Tyler Matzek was welcomed into the Colorado Rockies organization nearly five years ago.
On Friday, he'll finally be introduced to baseball at altitude.
The 2009 first-round pick and one-time top-25 prospect will make his home debut with the Sky Sox as he is scheduled to start the home opener against Round Rock. If Matzek is going to thrive for the Mile High club, he must first deal with the thinnest air in the minor leagues.
"You've got to learn how to deal with it one way or another, so the sooner the better," said Matzek, who dominated in his Triple-A debut last week at New Orleans, striking out 11 in five two-hit innings. "I think we're even higher than Denver. So it's probably going to fly a little bit more. If you get used to it, it's just going to make that transition even smoother."
As the highest professional ballpark in the United States at 6,531 feet above sea level, Security Service Field can bring deflating results to prospects. Even after utilizing a humidor last year, Sky Sox pitchers gave up the most runs in the 16-team Pacific Coast League.
"I've talked to some of the pitchers who have pitched here and they've said it's going to mess with your curveball a little bit," Matzek said. "Off-speed is not going to be quite as sharp. Having guys who have pitched at altitude before is really helpful. They all say you just have to locate down in the zone."
Matzek will continue to have ample resources at his disposal.
Catcher Michael McKenry came up through the organization with a reputation as a top defensive catcher before playing the past three seasons for Pittsburgh.
Gaining that outside perspective has helped McKenry to understand that the best way to combat altitude is sometimes to ignore it. He saw Pirates pitchers Francisco Liriano and A.J. Burnett lit up for 16 runs in consecutive games at Coors Field last season and knew it was because they were tentative.
"Guys that got hit thought about it," said McKenry, who returned to the Colorado system this offseason following his release. "Guys that didn't never did. You have to have that free mind.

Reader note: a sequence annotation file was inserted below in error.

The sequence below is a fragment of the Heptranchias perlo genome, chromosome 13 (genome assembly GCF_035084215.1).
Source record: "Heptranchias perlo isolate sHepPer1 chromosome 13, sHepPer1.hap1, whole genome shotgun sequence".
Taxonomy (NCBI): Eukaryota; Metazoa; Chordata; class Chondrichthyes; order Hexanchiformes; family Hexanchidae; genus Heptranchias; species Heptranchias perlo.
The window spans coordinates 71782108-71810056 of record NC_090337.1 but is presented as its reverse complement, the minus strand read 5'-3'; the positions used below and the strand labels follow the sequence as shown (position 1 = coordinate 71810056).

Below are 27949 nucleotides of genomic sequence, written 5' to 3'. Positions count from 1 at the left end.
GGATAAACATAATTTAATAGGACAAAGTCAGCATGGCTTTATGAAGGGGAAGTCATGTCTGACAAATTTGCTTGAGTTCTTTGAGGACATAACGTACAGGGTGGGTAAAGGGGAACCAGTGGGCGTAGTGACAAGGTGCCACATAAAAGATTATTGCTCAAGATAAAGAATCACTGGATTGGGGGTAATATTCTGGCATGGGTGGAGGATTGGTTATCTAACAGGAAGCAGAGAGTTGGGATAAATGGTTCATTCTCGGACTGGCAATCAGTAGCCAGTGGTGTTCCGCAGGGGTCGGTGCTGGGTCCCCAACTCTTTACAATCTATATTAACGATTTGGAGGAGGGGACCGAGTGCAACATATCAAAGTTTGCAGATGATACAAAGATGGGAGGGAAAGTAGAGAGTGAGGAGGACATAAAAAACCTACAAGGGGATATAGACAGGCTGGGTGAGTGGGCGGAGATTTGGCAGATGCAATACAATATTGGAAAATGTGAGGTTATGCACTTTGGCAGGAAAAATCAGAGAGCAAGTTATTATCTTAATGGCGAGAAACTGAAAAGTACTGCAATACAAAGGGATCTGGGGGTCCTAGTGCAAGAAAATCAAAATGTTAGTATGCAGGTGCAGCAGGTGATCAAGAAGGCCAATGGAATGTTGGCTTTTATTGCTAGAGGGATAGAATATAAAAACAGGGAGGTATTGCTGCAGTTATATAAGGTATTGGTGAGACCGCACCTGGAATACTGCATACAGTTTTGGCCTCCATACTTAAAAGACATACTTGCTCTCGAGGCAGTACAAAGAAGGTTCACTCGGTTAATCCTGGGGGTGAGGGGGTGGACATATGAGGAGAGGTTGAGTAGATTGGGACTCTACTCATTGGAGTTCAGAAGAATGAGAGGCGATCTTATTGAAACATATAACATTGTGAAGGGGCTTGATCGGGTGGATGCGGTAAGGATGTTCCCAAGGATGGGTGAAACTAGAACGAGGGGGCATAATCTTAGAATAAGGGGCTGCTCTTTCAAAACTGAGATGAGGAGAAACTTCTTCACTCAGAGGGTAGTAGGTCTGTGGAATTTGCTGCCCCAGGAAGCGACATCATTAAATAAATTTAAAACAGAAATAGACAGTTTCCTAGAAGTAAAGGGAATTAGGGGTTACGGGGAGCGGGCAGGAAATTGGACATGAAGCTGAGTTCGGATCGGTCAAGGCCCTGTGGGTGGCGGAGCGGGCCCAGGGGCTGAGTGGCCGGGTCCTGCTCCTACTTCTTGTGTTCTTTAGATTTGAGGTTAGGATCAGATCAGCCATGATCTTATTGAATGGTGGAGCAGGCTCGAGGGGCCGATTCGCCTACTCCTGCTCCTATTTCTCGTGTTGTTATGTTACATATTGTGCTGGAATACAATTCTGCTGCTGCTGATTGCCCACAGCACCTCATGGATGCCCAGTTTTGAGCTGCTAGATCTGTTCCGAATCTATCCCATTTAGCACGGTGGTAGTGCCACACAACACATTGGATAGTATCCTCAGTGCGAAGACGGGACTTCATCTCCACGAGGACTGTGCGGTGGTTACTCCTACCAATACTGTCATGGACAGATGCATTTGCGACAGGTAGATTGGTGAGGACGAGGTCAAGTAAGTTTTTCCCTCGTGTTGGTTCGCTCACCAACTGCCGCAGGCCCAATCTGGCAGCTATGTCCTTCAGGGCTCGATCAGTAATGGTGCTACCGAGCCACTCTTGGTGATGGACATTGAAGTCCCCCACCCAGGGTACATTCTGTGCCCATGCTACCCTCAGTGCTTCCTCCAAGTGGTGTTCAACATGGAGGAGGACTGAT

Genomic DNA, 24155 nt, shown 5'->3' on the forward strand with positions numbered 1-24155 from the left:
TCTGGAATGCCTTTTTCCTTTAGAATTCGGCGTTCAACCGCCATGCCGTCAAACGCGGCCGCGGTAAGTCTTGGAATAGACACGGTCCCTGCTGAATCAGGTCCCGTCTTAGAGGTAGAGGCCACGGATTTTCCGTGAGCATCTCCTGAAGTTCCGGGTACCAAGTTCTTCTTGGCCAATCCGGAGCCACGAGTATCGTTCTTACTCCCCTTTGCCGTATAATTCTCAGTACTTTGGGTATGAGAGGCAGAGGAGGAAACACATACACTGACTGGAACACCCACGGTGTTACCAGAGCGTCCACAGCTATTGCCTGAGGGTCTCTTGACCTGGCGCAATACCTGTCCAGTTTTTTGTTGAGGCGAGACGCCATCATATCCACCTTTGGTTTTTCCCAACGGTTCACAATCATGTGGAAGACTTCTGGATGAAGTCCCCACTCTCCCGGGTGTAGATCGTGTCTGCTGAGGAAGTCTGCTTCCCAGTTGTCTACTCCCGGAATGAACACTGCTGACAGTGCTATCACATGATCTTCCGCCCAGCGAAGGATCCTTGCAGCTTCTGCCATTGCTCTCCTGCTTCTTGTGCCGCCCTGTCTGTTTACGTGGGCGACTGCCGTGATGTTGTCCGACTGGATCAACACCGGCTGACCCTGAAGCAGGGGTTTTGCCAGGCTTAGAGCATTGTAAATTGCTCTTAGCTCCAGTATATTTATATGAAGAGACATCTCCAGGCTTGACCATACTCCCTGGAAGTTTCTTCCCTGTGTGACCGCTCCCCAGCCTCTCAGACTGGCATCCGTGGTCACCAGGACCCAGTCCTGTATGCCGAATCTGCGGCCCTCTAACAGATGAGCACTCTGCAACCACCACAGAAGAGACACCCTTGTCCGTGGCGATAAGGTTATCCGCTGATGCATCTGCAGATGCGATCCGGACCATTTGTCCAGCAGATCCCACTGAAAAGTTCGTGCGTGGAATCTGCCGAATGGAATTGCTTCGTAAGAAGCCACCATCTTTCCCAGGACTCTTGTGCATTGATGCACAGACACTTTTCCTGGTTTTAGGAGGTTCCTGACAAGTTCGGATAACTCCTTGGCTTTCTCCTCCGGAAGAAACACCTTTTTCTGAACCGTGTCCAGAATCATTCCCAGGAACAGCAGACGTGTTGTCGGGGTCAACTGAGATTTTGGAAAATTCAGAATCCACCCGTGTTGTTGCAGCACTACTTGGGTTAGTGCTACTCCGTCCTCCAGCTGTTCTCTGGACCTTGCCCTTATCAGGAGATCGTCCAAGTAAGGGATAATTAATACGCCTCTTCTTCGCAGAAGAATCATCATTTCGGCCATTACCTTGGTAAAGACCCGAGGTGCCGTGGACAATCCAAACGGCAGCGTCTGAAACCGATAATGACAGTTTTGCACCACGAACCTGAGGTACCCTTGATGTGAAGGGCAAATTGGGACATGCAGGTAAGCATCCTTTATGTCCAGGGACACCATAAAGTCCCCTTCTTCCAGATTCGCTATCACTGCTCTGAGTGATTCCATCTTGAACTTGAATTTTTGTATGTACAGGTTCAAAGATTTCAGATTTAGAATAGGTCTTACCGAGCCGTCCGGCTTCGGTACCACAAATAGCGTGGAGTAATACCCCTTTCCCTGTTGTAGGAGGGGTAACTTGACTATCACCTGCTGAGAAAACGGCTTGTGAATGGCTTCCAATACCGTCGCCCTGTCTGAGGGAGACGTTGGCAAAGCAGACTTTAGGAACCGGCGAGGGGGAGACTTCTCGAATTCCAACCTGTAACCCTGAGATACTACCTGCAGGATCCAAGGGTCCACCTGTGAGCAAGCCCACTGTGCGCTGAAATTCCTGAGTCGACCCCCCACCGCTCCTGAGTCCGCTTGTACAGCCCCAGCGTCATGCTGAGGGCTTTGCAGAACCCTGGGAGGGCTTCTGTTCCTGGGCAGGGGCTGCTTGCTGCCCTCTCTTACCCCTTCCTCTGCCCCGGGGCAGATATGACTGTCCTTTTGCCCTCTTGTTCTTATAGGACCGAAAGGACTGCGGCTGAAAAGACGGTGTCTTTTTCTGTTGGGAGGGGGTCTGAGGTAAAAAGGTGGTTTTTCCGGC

"There are some things here that go to your advantage," McKenry added. "Sliders are better - they catch. The ball, I almost feel like it jumps out of your hand a little bit better because of the altitude. No one ever talks about that."
Sky Sox pitching coach Dave Schuler said the biggest thing pitchers need to understand when throwing in the mountains is how to keep moisture on their hands.
"That's most of the problem," Schuler said. "They'll grab a baseball for the first time and go, 'Man, this is slick.' It almost feels like a piece of artificial fruit in your hand. If you can't grip the ball like you normally can, then you're not going to get the same backspin on a ball that you normally do."
The one place Matzek might not want to seek advice is in the manager's office, as Glenallen Hill believes players who are distracted by their environment will not be successful for long.
"Are players thinking about it?" Hill asked. "They might be. If they mention it to me then they'll probably get a taste of reality."
Matzek has issues beyond throwing in an offensive-happy park (and league). He has posted a career 4.35 ERA in the minors as his control (331 walks in 476 innings) has been a constant concern. His strikeout rates, however, have remained solid (8.7 Ks per 9 innings in his career) and hitters have batted .229 against him.
He's no-longer the hyped prospect the Rockies took with the 11th pick out of Mission Viejo High School in California, but he's just 23, he's progressed one level in each of his past four seasons and now he's on the doorstep. As a lefty with a high-90s fastball, a plus curveball and with those control issues trending in the proper direction, there's optimism he can turn into an elite weapon in the major league rotation.
How long this last step takes will depend largely on how he responds to the conditions, and Friday will be his first go at it.
"I'm really interested to see how the ball flies, how the stuff moves curve-ball wise and we'll see," Matzek said. "We'll see how it goes. I haven't experienced any of it yet. But it's great being in the big-league club's backyard. You're getting closer to what you've been trying to do your whole life."